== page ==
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Portable Nano-Particle Emission Measurement System

par Webmestre - publié le

The PEMs4Nano project (P4N) addresses the development (based on current direct injection gasoline engines) of measurement procedures down to 10nm, providing a contribution to future regulation on particle emissions, in particular in real driving conditions. The activities planned in the project will also support the understanding, measurement and regulation of particle emissions below 23 nm (with the threshold of at least 10 nm).

Societal concerns for the environment include both fuel consumption and noxious emissions, as well as the awareness that meeting CO2-goals with newest technologies may also lead to the emission of smaller nanoparticles that are undetected by current certification procedures. Hence P4N has the goal to develop measurement procedures that are robust and reliable for both the development of the new engine technologies, as well as serving as a solid basis for new regulations.

This has the advantage of establishing a solid content link between development activities and regulation. Two complementary measurement systems will be optimized for use in the development laboratory and for mobile testing based on current technologies. Given the numerous parameters associated with the engine (combustion and exhaust systems) technologies and measurement procedures ; physico-chemical and data-driven simulations combined with optimization is proposed to establish valuable correlations between measurements made in the development laboratory and thus finally those measured on the road.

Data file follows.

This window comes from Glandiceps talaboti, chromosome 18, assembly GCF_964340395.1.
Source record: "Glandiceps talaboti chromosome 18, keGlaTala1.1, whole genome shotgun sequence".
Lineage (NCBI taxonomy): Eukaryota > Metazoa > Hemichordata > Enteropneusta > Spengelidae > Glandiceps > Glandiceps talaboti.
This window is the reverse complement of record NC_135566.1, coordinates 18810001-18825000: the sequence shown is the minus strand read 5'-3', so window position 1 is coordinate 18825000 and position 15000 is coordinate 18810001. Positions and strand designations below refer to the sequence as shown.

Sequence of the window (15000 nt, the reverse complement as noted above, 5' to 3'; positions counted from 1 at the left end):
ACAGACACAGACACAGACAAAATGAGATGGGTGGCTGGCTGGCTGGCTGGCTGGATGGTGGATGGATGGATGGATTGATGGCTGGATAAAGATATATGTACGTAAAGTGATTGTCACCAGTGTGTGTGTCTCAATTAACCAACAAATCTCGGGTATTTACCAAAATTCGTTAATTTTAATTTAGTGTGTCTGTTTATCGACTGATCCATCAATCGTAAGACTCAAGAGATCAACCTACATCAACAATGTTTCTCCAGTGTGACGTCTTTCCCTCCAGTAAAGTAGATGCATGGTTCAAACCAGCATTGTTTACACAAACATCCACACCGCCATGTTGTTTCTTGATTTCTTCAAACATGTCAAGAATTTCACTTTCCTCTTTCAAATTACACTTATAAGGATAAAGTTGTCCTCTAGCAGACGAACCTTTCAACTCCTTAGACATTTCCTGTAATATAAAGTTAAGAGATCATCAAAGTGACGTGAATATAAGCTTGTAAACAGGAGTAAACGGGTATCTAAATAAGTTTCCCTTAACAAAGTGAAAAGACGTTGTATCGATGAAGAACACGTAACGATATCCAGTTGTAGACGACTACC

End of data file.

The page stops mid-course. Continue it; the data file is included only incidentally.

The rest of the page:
PEMs4nano thus proposes a two path approach that connects tailpipe measurements with the origin and the evolution of the particles, resulting in a seamless approach from the laboratory to the field test capabilities. Investigations of particle characteristics (incl.composition, size and morphology) and their influence on successful measurements will also be carried out using various load profiles that make up real-driving to validate the application of the measurement procedure.

Two teams from the University of Lille 1 Sciences et Technologies are involved in the project : UMR CNRS "Trace Analysis" 8523 (Laser Physics Laboratory, Atoms and Molecules - PhLAM) and "Combustion" of the UMR CNRS 8522 (Physical Chemistry Laboratory of Combustion Processes and Atmospheric - PC2A). Both teams have a long standing collaboration on the implementation of combustion in laser techniques, as part of the Centre for Studies and Research Lasers and Applications (CERLA) LABEX Cappa (Chemical and Physical Properties of the Atmosphere) or other national projects (ANR SOOT) or regional (CPER CLIMIBIO).

Scientific contact for the University of Lille 1 :
Cristian FOCSA, Laboratoire PhLAM

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